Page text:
Many parents overlook their children’s dental problems because their teeth are not permanent. Sadly, ignoring your child’s dental problems can lead to serious health problems in the future. As a pediatric dentist, Dr. Stuart Scott has seen patients with a wide range of oral health problems. Here, Dr. Scott’s team discusses some of the most common dental problems that children experience.
Cavities are the single most common dental problem that children experience. They are caused when children eat sugary or carbohydrate-rich food, leaving deposits in their mouths that bond with bacteria. When these deposits build on the surface of the teeth, it can damage the structure of the tooth, resulting in decay. Despite the commonality of the problem, cavities are totally preventable. By brushing and flossing twice a day and avoiding sugary foods, children are sure to experience fewer cavities.
Related Post: Parkcrest Dental Group: How Do Cavities Happen?
Over time, tooth enamel can wear down, exposing the interior of the tooth and irritating the nerve endings. This leads to sensitive teeth. Children with sensitive teeth are likely to experience discomfort when they eat hot or cold foods. Though the problem can be painful and inconvenient, it can be solved. Dr. Stuart Scott recommends that children with sensitive teeth use specially-formulated desensitizing toothpaste and receive fluoride treatments at the pediatric dentist office.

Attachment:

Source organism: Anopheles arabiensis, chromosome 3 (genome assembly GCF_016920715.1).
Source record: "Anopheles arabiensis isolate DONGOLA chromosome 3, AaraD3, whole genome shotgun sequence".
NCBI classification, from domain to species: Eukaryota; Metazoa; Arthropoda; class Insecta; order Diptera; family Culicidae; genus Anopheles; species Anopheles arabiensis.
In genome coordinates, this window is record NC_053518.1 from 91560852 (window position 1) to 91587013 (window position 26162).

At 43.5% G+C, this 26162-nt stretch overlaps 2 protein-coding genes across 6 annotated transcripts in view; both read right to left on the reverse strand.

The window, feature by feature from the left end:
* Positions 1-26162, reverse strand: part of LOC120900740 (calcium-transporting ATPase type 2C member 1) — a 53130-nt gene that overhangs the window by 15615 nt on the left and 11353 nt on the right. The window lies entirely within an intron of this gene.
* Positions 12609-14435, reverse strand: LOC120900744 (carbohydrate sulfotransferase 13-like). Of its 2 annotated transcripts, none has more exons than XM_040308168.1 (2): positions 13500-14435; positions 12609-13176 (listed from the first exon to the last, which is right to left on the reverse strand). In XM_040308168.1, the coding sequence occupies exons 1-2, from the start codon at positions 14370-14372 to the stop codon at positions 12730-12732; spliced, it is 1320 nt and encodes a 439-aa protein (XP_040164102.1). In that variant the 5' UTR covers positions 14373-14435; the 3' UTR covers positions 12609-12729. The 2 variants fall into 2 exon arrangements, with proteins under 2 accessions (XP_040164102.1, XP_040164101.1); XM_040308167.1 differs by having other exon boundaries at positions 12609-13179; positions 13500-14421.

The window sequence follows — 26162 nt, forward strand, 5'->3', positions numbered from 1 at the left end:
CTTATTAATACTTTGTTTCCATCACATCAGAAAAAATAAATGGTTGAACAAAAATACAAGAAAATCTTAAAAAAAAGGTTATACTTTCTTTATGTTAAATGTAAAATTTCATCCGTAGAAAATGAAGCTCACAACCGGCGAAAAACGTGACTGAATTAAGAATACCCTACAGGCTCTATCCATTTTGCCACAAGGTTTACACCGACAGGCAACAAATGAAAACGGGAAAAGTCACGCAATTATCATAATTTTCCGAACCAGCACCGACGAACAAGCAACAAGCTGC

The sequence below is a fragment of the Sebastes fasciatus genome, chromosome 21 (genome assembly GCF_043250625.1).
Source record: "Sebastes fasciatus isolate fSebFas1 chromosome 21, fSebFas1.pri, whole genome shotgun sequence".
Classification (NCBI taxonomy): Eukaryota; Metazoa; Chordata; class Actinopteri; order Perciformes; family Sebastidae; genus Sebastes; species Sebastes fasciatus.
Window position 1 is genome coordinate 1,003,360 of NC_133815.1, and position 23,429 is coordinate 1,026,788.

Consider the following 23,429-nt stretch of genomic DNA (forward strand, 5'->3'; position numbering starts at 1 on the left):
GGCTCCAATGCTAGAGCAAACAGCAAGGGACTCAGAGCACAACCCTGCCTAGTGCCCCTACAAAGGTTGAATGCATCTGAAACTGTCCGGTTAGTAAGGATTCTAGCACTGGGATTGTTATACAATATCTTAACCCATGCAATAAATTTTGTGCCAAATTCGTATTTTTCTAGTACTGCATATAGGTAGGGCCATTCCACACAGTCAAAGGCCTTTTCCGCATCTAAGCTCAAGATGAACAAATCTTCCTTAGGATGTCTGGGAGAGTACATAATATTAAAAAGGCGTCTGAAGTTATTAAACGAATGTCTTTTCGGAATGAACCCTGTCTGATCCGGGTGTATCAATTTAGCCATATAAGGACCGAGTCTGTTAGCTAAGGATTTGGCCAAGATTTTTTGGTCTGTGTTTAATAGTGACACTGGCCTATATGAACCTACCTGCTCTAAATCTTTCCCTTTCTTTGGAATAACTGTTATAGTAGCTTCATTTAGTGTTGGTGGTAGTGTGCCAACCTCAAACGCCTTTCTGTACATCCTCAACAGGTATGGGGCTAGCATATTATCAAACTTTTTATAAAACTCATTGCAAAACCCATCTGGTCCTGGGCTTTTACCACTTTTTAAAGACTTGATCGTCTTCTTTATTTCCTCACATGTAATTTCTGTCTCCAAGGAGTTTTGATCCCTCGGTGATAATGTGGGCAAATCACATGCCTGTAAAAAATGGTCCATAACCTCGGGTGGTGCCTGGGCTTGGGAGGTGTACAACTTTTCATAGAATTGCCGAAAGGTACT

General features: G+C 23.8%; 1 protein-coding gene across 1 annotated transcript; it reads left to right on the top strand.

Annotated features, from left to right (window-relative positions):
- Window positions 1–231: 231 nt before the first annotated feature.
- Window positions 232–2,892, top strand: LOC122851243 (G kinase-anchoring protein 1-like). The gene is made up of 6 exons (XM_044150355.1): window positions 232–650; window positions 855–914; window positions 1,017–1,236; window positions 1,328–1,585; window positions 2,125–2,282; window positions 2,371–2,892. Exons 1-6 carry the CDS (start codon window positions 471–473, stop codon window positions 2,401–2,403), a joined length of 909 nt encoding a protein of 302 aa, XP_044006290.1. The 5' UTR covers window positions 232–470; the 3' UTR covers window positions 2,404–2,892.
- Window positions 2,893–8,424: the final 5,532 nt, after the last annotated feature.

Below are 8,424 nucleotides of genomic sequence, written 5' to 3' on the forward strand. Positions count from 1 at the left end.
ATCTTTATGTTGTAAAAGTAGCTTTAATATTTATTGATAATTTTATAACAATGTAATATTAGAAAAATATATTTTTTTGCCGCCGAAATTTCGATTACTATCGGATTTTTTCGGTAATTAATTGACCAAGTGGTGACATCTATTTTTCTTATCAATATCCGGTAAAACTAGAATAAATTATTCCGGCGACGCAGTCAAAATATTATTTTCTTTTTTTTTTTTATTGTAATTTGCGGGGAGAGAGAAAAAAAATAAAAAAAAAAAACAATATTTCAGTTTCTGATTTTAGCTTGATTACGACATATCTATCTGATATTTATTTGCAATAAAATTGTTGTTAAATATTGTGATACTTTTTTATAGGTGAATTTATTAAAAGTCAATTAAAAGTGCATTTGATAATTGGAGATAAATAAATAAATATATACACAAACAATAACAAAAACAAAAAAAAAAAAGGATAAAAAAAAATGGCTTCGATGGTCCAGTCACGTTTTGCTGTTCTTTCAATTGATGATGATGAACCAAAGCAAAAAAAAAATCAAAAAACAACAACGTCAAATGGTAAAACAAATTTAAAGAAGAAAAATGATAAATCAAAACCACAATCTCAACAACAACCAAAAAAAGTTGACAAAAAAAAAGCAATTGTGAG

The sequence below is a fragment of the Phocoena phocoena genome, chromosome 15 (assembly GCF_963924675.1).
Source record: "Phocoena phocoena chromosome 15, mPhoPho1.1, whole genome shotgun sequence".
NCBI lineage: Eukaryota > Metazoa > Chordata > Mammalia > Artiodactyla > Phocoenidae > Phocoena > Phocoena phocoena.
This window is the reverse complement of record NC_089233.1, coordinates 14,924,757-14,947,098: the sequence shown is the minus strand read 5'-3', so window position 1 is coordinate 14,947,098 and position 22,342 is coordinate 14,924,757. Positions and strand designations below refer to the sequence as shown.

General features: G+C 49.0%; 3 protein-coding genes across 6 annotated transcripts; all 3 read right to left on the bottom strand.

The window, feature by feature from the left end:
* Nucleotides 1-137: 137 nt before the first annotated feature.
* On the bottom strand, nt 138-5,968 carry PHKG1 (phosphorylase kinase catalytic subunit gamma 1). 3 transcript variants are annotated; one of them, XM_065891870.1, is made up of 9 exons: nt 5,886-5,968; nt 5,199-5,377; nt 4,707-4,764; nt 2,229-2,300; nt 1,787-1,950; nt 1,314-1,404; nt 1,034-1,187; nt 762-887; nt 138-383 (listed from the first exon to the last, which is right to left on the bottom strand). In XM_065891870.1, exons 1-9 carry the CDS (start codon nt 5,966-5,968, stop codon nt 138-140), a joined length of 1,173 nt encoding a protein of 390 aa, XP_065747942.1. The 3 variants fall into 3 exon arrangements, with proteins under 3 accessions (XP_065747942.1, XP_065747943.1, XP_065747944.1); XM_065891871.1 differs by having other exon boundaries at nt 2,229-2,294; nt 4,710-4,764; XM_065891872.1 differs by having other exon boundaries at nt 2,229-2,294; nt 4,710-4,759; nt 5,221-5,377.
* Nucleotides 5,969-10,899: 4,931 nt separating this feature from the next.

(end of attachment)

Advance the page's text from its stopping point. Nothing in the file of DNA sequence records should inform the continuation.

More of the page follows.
Related Post: Parkcrest Dental Group: Tips For Sensitive Teeth
Teeth grinding is incredibly common with young children, and unfortunately, it is not preventable. As an unconscious habit, children are likely to have no control over when they grind their teeth. In fact, most children grind their teeth when they sleep. Luckily, this is something most children will grow out of as they age. If the problem does not stop, some children may have to wear a mouth guard to prevent wear and tear.
Related Post: General Dentistry: Teeth Grinding Prevention
Thumbsucking is a normal part of infancy and childhood. However, it can impact your child’s oral health, especially when their permanent teeth start growing. If your child is still sucking their thumb after the age of four, encourage them to break the habit and talk to your pediatric dentist for advice.
Related Post: Pediatric Dentistry: How To Prevent Thumb Sucking
Contact Dr. Stuart Scott
The American Academy of Pediatric Dentistry recommends a child visits a pediatric dentist after their receive their first baby tooth. If you are looking for a pediatric dentist, look no further than Parkcrest Dental Group. At Parkcrest, Dr. Stuart Scott works to educate children and their parents about oral health, while creating a fun, kid-friendly atmosphere at the dentist office. His friendly, experienced staff is always excited to meet new patients and talk with their parents. To schedule an appointment, give Dr. Stuart Scott a call at (417) 887-1220!